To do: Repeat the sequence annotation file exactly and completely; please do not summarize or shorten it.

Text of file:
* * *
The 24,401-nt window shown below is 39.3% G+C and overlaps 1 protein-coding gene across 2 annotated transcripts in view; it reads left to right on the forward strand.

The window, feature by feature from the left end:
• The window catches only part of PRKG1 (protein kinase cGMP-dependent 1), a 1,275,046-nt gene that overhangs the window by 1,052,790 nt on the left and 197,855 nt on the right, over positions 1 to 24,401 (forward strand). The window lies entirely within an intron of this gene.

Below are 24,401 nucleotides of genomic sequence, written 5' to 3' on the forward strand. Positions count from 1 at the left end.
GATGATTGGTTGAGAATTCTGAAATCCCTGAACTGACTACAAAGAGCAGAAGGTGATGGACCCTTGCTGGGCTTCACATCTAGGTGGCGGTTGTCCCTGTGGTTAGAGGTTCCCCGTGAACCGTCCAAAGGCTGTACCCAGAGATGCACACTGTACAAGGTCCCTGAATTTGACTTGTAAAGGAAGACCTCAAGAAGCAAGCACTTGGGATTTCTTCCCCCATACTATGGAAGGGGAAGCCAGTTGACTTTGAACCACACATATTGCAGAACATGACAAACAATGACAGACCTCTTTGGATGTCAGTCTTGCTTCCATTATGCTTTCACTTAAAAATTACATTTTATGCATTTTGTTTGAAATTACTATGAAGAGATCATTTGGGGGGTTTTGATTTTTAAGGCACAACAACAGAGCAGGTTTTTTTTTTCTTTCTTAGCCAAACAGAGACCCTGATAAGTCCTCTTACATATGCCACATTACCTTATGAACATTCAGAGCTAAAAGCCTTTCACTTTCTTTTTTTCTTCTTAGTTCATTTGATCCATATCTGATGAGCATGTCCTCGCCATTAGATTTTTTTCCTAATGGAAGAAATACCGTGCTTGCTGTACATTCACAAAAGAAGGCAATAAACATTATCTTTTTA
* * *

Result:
The 24,401-nt window shown below is 39.3% G+C and overlaps 1 protein-coding gene across 2 annotated transcripts in view; it reads left to right on the forward strand.

The window, feature by feature from the left end:
• The window catches only part of PRKG1 (protein kinase cGMP-dependent 1), a 1,275,046-nt gene that overhangs the window by 1,052,790 nt on the left and 197,855 nt on the right, over positions 1 to 24,401 (forward strand). The window lies entirely within an intron of this gene.

Below are 24,401 nucleotides of genomic sequence, written 5' to 3' on the forward strand. Positions count from 1 at the left end.
GATGATTGGTTGAGAATTCTGAAATCCCTGAACTGACTACAAAGAGCAGAAGGTGATGGACCCTTGCTGGGCTTCACATCTAGGTGGCGGTTGTCCCTGTGGTTAGAGGTTCCCCGTGAACCGTCCAAAGGCTGTACCCAGAGATGCACACTGTACAAGGTCCCTGAATTTGACTTGTAAAGGAAGACCTCAAGAAGCAAGCACTTGGGATTTCTTCCCCCATACTATGGAAGGGGAAGCCAGTTGACTTTGAACCACACATATTGCAGAACATGACAAACAATGACAGACCTCTTTGGATGTCAGTCTTGCTTCCATTATGCTTTCACTTAAAAATTACATTTTATGCATTTTGTTTGAAATTACTATGAAGAGATCATTTGGGGGGTTTTGATTTTTAAGGCACAACAACAGAGCAGGTTTTTTTTTTCTTTCTTAGCCAAACAGAGACCCTGATAAGTCCTCTTACATATGCCACATTACCTTATGAACATTCAGAGCTAAAAGCCTTTCACTTTCTTTTTTTCTTCTTAGTTCATTTGATCCATATCTGATGAGCATGTCCTCGCCATTAGATTTTTTTCCTAATGGAAGAAATACCGTGCTTGCTGTACATTCACAAAAGAAGGCAATAAACATTATCTTTTTA